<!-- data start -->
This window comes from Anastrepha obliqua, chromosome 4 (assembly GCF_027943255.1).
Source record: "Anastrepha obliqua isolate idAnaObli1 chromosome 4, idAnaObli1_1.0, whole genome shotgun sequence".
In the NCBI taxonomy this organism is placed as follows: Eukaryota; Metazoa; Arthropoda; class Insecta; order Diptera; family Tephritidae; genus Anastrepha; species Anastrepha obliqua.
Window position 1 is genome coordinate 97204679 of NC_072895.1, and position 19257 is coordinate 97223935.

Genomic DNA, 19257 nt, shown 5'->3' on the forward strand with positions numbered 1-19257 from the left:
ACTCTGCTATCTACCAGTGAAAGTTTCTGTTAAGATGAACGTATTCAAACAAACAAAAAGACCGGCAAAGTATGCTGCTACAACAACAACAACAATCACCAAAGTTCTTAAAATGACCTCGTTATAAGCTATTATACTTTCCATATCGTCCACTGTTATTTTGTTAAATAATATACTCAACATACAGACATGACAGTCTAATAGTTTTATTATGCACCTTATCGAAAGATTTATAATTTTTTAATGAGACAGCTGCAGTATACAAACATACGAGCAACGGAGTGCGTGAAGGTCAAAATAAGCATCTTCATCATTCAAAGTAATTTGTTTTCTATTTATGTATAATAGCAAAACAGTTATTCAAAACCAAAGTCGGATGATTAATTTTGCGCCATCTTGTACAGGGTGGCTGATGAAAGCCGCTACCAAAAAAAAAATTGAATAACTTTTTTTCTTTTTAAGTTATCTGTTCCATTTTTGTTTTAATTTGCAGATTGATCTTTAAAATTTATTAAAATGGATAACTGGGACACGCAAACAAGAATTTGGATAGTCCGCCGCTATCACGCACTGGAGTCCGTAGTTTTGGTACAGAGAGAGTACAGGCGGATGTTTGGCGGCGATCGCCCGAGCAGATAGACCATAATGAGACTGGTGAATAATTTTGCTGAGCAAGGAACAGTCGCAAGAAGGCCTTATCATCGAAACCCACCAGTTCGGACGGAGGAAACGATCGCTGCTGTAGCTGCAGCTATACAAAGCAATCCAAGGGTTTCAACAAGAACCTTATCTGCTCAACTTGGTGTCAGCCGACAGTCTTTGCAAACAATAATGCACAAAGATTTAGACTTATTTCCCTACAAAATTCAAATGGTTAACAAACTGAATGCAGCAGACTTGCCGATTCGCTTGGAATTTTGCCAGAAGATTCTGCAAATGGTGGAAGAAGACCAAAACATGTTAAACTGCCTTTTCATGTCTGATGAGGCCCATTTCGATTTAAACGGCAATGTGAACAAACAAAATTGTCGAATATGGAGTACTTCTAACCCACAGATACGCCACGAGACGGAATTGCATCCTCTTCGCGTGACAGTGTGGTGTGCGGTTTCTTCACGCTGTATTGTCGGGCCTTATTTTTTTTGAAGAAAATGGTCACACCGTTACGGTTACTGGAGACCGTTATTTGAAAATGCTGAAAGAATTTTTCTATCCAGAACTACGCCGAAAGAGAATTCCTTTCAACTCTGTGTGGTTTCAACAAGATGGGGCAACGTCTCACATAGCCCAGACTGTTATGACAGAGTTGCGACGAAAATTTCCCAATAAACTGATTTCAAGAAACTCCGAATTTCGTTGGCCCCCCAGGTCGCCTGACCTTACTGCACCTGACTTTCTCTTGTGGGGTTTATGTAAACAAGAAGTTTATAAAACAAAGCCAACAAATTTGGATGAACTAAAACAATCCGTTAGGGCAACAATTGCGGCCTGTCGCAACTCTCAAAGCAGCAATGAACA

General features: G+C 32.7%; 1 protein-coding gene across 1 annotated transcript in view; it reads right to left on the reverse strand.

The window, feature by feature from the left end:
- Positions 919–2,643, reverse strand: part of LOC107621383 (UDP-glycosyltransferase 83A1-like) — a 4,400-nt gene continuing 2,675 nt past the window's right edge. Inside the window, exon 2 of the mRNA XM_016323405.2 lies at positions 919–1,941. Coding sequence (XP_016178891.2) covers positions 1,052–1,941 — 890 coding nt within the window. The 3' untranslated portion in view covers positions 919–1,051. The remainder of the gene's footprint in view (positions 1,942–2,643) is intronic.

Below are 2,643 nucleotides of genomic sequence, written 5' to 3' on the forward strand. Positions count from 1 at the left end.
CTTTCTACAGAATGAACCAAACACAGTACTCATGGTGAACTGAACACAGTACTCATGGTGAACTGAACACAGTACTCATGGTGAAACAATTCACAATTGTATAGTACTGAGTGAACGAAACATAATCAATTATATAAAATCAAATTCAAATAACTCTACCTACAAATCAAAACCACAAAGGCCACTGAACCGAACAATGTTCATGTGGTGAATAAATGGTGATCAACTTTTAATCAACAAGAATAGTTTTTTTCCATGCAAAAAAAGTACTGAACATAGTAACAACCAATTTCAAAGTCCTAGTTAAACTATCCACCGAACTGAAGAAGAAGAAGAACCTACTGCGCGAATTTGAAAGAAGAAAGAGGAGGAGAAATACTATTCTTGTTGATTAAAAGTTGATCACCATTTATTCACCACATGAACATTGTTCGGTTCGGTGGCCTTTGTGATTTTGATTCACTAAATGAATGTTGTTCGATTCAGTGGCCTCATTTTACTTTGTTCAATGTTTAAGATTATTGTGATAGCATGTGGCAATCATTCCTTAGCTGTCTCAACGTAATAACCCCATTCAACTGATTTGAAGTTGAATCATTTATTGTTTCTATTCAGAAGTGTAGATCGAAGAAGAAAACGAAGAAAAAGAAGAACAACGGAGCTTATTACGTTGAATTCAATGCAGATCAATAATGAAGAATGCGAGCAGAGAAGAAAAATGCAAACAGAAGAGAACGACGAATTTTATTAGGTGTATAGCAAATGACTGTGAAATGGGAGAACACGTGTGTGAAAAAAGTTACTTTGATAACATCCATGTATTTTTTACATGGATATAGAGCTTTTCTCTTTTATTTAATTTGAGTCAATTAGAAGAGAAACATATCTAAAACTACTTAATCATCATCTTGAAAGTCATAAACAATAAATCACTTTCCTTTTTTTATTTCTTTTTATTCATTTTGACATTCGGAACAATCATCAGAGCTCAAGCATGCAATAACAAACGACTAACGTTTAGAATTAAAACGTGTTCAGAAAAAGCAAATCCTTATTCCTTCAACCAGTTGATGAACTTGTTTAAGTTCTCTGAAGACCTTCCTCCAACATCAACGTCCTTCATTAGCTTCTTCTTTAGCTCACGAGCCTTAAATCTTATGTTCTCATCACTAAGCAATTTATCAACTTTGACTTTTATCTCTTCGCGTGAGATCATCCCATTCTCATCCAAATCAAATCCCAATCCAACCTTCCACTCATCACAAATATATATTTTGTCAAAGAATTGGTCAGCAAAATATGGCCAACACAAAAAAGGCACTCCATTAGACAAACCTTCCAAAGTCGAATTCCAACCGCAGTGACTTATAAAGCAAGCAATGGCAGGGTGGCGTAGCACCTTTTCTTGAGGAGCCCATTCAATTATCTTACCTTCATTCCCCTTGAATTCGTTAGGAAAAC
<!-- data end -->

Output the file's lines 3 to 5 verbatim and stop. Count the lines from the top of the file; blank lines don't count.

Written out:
In the NCBI taxonomy this organism is placed as follows: Eukaryota; Metazoa; Arthropoda; class Insecta; order Diptera; family Tephritidae; genus Anastrepha; species Anastrepha obliqua.
Window position 1 is genome coordinate 97204679 of NC_072895.1, and position 19257 is coordinate 97223935.

Genomic DNA, 19257 nt, shown 5'->3' on the forward strand with positions numbered 1-19257 from the left: